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Br J Radiol. Aug 2010; 83(992): 719–721.
PMCID: PMC3473516
Vascular neck bruit in a teenager
M T Qurash, MSc,1 O O Abuzaghlan, MD,2 S A Dahduli, FRCS,3 and W Jan, FRCR1
1Department of Radiology, The International Medical Center, , Kingdom of Saudi Arabia
2Department of Internal Medicine, The International Medical Center, , Kingdom of Saudi Arabia
3Department of Vascular Surgery, The International Medical Center, , Kingdom of Saudi Arabia
Dr W Jan, The Radiology Department, The International Medical Center, P.O. Box 2172, Jeddah 21451, Kingdom of Saudi Arabia. E-mail: dr.wjan/at/yahoo.com
Received December 14, 2009; Accepted February 4, 2010.
A healthy 16-year-old female presented to our internal medicine clinic with a 6-month history of dizziness and two fainting attacks within the past month. She mentioned feeling a buzzing noise in the left side of her neck, for which she sought medical advice. Physical examination revealed left carotid bruit but was otherwise unremarkable. Lipid profile and hypercoagulable screen revealed normal values. Doppler ultrasound examination (Figure 1) and then MR angiography of the neck vessels (Figure 2) were performed.
Figure 1
Figure 1
(a) Axial ultrasound image of the left common carotid artery. (b) Sagittal Doppler ultrasound image of the left common carotid artery.
Figure 2
Figure 2
(a) Axial time-of-flight MR angiographic image of the neck vessels. (b) Three-dimensional projection of the vessels in the left side of the neck.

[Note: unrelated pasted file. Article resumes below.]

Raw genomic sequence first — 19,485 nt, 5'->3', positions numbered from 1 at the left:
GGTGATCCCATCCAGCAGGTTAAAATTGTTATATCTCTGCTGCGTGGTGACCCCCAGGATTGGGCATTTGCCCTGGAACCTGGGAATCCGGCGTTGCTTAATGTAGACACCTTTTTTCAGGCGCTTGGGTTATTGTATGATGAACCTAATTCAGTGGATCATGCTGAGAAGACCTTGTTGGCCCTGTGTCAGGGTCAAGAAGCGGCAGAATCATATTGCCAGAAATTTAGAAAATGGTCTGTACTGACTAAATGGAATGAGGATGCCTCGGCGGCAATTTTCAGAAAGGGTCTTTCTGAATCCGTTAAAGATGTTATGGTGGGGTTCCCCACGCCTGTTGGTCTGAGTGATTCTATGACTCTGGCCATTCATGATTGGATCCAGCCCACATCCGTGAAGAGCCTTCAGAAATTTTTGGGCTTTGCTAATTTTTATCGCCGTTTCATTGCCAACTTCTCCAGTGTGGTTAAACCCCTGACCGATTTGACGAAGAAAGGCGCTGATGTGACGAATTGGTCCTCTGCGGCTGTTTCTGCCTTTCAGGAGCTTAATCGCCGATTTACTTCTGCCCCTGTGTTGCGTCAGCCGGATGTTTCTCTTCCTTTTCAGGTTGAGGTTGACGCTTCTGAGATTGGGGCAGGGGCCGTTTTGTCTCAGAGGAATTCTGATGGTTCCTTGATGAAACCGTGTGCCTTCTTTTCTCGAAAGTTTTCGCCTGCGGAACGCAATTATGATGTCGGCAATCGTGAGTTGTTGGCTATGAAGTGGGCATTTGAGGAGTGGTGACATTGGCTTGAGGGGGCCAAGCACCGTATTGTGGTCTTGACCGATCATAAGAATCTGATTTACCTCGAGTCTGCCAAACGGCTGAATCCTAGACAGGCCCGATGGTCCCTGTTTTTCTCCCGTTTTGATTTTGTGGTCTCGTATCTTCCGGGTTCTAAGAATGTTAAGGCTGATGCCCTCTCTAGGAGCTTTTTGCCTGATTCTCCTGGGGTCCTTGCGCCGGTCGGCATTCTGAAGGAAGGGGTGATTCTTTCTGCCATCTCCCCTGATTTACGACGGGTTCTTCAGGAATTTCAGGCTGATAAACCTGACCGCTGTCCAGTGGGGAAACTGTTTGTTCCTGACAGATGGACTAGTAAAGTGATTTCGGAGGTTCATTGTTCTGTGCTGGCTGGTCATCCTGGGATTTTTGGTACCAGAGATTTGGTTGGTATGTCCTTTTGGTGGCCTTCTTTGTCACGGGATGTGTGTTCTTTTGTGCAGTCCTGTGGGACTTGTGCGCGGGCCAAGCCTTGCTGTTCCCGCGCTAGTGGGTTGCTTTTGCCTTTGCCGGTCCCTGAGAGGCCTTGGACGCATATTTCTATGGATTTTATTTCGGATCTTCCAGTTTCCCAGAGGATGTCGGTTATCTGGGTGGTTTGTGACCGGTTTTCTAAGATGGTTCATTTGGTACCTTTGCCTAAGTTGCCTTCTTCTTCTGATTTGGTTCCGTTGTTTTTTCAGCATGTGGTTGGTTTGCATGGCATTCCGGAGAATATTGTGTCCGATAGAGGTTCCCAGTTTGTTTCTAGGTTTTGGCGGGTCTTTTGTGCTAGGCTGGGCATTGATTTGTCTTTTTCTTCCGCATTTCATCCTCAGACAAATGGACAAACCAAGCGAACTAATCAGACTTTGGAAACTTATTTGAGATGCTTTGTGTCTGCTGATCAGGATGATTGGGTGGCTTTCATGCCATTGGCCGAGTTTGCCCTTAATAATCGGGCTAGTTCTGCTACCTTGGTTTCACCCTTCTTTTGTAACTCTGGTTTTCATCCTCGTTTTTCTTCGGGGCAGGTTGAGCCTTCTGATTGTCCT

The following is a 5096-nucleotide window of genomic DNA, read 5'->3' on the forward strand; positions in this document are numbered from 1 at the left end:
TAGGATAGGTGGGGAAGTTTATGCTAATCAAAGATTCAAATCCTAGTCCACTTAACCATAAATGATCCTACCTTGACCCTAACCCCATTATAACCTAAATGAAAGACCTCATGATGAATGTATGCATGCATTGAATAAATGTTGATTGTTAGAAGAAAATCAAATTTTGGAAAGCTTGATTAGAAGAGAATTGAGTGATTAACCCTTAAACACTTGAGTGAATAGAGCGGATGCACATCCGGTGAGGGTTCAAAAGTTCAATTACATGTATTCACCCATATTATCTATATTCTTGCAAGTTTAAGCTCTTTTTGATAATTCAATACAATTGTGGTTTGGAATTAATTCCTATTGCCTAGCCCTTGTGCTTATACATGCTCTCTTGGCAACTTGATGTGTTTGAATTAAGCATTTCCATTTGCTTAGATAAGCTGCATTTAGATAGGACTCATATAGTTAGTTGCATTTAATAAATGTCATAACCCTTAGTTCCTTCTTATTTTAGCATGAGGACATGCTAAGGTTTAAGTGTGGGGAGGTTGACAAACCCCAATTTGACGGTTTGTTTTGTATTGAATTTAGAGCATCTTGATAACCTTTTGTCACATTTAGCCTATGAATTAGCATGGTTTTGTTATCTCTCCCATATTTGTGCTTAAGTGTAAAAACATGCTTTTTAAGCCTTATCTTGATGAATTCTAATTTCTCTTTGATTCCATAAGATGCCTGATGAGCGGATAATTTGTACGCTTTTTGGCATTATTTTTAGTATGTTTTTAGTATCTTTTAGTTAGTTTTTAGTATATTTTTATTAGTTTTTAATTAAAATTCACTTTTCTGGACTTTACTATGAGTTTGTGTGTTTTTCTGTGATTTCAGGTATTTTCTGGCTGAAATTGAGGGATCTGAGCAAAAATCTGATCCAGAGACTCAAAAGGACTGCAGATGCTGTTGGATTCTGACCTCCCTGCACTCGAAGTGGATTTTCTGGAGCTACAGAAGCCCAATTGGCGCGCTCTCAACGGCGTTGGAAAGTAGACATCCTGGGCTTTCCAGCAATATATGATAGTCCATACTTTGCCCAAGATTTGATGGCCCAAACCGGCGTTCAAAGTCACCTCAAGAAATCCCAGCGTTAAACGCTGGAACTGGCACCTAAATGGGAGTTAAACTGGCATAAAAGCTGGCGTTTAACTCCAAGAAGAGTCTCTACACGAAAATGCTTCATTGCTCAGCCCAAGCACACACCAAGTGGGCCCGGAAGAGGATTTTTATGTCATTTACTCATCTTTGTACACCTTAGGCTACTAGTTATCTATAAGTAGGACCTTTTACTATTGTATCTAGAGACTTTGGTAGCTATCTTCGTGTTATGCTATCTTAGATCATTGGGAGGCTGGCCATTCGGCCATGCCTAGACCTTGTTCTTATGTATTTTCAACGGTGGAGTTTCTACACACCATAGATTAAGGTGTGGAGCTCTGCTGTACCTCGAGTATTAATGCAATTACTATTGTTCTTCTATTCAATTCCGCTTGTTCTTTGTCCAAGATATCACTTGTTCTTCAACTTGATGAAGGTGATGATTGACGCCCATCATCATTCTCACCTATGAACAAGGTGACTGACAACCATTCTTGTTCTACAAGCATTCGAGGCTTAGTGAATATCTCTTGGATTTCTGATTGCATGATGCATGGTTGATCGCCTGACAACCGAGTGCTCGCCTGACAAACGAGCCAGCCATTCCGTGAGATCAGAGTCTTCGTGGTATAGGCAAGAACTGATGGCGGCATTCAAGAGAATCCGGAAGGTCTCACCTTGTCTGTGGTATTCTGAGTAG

How would you describe the findings? What are the diagnosis and associated risks?
Is there a differential diagnosis and what would you do next?
Doppler ultrasound of the carotid vessels showed normal vessel wall thickness with no atheromatous plaques, but there was a focal concentric narrowing of the lumen of the left common carotid artery (CCA). This was caused by a circumferential band of tissue (Figure 1a) projecting into the lumen and causing more than 70% stenosis; this was consistent with a congenital carotid web. The colour Doppler ultrasound demonstrated high-flow jet and aliasing in the area of highest velocity, with a significant increase in peak systolic velocity (to 410 cm s−1) and end-diastolic velocity (to 215 cm s−1) (Figure 1b). Time-of-flight (Figure 2a) and intravenous contrast-enhanced (Figure 2b) MR angiography of the neck vessels confirmed the ultrasound findings of a focal CCA web, located 4 cm below the bifurcation.
The patient was referred for vascular surgery, where an endarterectomy and a saphenous vein patch angioplasty were performed. To the naked eye, the intraoperative appearance of the artery suggested focal dissection (Figure 3). This was supported by the patient's sporting history of several years as a practitioner of karate, with possible exposure to focal trauma. However, the histopathological examination of the endarterectomy specimen revealed that the web was covered with intima and composed of benign fibromyxoid tissue with no evidence of dissection, haemorrhage, inflammation or atherosclerosis. The pathology findings are consistent with a congenital anomaly (web) rather than with a post-traumatic event. Follow-up after 6 months revealed a capacious patch angioplasty with no evidence of renewed stenosis.
Figure 3
Figure 3
Intraoperative picture of the left common carotid artery showing a concentric ridge-like lesion in an otherwise smooth internal vessel wall.